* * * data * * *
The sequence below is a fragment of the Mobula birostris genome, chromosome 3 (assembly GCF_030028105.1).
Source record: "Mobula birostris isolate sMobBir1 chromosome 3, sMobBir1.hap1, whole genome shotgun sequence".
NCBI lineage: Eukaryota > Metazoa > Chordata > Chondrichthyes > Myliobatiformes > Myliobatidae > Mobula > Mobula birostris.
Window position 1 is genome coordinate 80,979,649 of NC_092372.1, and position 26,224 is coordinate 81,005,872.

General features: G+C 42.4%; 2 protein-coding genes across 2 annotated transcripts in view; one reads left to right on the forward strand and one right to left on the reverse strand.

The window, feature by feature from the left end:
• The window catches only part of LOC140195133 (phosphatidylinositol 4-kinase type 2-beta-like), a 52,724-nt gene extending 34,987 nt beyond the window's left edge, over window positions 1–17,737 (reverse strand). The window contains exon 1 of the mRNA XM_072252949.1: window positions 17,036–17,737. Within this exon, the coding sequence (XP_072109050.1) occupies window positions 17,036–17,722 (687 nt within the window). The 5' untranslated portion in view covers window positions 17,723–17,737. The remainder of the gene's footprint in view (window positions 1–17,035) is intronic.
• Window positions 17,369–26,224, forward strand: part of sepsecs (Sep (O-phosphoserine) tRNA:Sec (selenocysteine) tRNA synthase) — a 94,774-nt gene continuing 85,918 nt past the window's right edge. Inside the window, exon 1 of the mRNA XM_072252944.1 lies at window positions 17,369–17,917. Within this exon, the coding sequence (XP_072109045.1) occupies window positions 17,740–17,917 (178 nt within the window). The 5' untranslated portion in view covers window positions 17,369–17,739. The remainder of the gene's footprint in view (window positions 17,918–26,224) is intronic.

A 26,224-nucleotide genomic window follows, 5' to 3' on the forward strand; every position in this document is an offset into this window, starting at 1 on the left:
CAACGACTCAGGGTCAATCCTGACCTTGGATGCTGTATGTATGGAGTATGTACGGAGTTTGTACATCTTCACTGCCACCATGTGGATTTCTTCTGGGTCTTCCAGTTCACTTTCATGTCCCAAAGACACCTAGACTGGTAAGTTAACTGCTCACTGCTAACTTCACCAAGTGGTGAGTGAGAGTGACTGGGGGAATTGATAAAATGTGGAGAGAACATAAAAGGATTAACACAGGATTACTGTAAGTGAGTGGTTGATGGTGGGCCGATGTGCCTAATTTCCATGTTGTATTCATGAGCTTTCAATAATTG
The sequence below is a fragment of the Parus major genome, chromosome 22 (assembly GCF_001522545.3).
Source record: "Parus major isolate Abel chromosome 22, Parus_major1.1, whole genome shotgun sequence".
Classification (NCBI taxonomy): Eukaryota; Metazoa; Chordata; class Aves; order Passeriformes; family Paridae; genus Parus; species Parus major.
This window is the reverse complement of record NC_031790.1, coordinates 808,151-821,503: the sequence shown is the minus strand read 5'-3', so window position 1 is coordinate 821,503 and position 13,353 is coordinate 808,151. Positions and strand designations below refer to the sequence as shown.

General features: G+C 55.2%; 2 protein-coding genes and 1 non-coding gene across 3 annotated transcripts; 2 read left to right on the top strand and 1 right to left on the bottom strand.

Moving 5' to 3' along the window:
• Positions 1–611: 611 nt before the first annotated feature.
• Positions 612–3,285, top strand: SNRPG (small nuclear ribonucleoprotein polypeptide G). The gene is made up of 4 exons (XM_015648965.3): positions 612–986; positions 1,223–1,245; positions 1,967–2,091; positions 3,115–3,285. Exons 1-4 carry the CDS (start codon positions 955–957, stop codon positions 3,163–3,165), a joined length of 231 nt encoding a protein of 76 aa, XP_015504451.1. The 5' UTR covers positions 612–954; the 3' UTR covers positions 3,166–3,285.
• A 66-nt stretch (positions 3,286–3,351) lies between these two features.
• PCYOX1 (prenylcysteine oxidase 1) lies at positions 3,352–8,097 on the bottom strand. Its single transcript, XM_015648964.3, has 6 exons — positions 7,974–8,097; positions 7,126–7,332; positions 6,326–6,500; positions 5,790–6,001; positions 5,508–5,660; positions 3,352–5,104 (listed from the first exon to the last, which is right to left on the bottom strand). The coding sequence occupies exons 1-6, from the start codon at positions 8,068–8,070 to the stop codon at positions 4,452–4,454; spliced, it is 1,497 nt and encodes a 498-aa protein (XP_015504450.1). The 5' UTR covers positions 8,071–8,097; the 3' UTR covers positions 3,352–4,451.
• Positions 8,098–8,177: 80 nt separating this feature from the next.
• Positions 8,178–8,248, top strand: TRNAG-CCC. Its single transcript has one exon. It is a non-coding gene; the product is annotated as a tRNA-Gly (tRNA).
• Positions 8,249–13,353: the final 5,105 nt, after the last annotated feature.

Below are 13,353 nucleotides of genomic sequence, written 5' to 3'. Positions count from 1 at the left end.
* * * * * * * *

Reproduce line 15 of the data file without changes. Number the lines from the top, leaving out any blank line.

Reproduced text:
General features: G+C 55.2%; 2 protein-coding genes and 1 non-coding gene across 3 annotated transcripts; 2 read left to right on the top strand and 1 right to left on the bottom strand.